Get to know the story of one WWI soldier, Alfred Brooks, and how he signed up for war, though he was underage just so he could get away from the correction ship Arethusa.
Alfred Brooks, full name Alfred Edward George Brooks, lost his father in the Boer War at a very young age. As a young boy, Alfred was unruly. Having trouble disciplining her son, his mother, Alma, sought the help of magistrates as advised by friends and families.
Deemed ‘beyond parental control’, it was decided that 12-year-old Alfred Brooks be sent aboard a correction ship by the name of Arethusa, which was berthed a considerable distance away from the coast to prevent escape.
Life in Arethusa was extremely rigorous for a young boy. Alfred Brooks managed to stay in the correction ship for 18 months before making his escape with another lad. As to how the two of them did it remains a mystery up to this day, though.
The two lads, then, managed to snag jobs on a ship sailing to Australia. They worked as cabin boys and in 1914, returned to Britain. In fear that people were still looking for them after their escape from the correction ship, the two signed up for the army when they happened on an Army recruitment sergeant. Both were underage at that time, but were accepted.
Alfred Brooks joined the Royal Field Artillery and at the tender age of 15 was sent to Belgium. He was tasked at riding the lead horse which pulled a 6-pound field gun. The job was quite dangerous and he was awarded a Mons Star for it.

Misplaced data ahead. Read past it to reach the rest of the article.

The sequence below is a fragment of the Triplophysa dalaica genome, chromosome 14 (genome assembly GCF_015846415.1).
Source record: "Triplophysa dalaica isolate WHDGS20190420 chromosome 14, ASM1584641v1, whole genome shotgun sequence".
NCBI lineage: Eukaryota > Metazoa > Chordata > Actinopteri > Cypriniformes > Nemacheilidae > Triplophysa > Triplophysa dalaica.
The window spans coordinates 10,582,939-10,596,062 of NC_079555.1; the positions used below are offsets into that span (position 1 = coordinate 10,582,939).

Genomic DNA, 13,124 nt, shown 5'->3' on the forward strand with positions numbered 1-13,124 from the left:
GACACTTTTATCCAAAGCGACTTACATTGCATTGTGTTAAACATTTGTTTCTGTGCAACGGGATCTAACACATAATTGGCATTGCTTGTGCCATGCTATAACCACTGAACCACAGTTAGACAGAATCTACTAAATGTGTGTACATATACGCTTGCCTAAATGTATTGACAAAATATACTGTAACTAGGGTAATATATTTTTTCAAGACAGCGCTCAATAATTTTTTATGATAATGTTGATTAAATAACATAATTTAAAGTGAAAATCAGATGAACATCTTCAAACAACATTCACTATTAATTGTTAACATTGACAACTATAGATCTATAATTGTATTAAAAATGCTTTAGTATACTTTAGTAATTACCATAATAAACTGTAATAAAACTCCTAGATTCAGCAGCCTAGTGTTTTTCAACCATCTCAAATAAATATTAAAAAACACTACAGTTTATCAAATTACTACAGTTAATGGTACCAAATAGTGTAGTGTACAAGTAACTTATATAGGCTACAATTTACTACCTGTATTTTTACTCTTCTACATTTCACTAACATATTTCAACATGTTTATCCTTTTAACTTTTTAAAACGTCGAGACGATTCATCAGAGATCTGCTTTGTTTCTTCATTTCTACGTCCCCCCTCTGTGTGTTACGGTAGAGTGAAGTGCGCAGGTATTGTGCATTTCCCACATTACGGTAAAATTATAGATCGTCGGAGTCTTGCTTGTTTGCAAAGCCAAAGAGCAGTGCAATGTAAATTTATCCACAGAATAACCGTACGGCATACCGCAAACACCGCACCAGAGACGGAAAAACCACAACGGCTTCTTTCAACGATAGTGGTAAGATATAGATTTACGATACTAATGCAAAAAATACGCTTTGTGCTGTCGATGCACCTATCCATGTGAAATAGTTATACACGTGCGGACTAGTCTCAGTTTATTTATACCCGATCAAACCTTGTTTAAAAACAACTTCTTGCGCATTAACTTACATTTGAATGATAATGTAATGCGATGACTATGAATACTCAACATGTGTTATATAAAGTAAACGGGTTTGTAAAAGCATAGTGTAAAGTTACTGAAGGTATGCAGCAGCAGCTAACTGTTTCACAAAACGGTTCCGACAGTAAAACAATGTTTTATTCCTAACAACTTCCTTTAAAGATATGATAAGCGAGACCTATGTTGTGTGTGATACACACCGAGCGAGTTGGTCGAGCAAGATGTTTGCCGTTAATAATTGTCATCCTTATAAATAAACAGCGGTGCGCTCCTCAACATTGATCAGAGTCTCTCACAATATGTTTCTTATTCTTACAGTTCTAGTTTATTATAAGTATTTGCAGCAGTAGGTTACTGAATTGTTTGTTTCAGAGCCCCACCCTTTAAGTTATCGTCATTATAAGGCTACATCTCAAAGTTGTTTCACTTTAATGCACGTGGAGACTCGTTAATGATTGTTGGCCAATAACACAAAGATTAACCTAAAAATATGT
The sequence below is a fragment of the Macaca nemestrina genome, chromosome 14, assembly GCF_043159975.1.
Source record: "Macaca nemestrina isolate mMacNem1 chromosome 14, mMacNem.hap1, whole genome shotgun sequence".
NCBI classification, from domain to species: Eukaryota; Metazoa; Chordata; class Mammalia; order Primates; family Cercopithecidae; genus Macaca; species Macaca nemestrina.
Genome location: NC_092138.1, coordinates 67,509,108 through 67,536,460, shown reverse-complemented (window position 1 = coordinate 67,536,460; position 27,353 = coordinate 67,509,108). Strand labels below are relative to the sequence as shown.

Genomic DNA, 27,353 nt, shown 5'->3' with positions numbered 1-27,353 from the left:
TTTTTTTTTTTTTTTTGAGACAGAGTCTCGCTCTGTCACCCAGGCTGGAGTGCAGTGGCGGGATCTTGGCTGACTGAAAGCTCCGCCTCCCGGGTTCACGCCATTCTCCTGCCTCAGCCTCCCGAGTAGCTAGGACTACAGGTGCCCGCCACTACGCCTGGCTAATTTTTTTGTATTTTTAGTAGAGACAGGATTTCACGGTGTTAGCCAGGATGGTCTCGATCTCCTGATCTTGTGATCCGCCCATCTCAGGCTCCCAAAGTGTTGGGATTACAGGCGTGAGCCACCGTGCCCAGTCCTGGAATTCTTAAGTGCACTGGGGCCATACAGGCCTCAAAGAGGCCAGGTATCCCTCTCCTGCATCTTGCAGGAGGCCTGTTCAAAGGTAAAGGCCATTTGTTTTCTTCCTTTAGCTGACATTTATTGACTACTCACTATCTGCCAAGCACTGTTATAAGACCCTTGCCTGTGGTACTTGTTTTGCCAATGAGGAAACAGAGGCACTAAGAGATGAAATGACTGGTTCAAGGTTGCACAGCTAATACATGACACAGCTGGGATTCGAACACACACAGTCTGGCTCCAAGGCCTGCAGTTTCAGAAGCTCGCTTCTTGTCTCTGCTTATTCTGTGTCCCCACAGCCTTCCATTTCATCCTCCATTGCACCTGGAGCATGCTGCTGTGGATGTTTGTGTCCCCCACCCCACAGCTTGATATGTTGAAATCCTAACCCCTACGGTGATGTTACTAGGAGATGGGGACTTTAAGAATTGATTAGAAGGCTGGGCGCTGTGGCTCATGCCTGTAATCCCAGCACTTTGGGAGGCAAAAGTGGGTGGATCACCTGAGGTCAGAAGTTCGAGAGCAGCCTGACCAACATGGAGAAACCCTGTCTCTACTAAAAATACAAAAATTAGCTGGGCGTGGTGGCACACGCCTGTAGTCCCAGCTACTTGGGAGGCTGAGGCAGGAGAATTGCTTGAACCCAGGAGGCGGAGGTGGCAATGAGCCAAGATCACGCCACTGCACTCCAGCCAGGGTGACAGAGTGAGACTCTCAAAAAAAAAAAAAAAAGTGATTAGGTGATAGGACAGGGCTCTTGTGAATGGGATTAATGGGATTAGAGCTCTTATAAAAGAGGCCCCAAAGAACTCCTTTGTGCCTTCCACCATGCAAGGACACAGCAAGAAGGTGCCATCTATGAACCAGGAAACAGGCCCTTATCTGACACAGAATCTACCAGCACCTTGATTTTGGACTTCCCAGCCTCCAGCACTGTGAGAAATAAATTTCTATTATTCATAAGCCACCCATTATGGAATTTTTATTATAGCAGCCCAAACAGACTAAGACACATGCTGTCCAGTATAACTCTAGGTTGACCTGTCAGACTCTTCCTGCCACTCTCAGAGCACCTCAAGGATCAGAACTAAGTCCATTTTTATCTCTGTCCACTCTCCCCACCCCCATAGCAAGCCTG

Throughout the time Alfred Brooks spent in the front, his mother got hold of information about her son’s whereabouts. She got a copy of his birth certificate, sent it to the army and in turn, the latter sent him home as he was still underage to be a WWI soldier.
However, the moment he turned 18, he got himself re-enlisted. He signed up in the Merchant Navy where he served during the Great War’s last years — from 1918 to 1921.
Eunice Kynaston, his daughter, had little idea about this part of her father’s life until she went through her brother Peter’s belongings. Peter had died three years earlier, though it was only recently that she had the strength to sort through his personal documents.
Here, she found his wonderful writing, a biography of their father’s early years. It came from personal accounts of Alfred Brooks which he told his son as he was growing up in Cardiff.
Reading through the account, Eunice thinks that her father, Alfred Brooks, wasn’t out of control as the magistrates deemed him to be. Losing his father to the Boer War at a very young age must have been hard on him, she said. he did not a male figure to look up to and was a bit lost because of that.
She also believed that as her father was not one to dwell on past differences, he must have sent his mother a postcard from the front while he was on duty. This might have been the reason why Alma found out where her son was and, worried, fetched his birth records to declare him underage for army duty.
Eunice recalled Alfred Brooks as a kind and caring person. And reading what her deceased brother had written about him just made her very proud of him.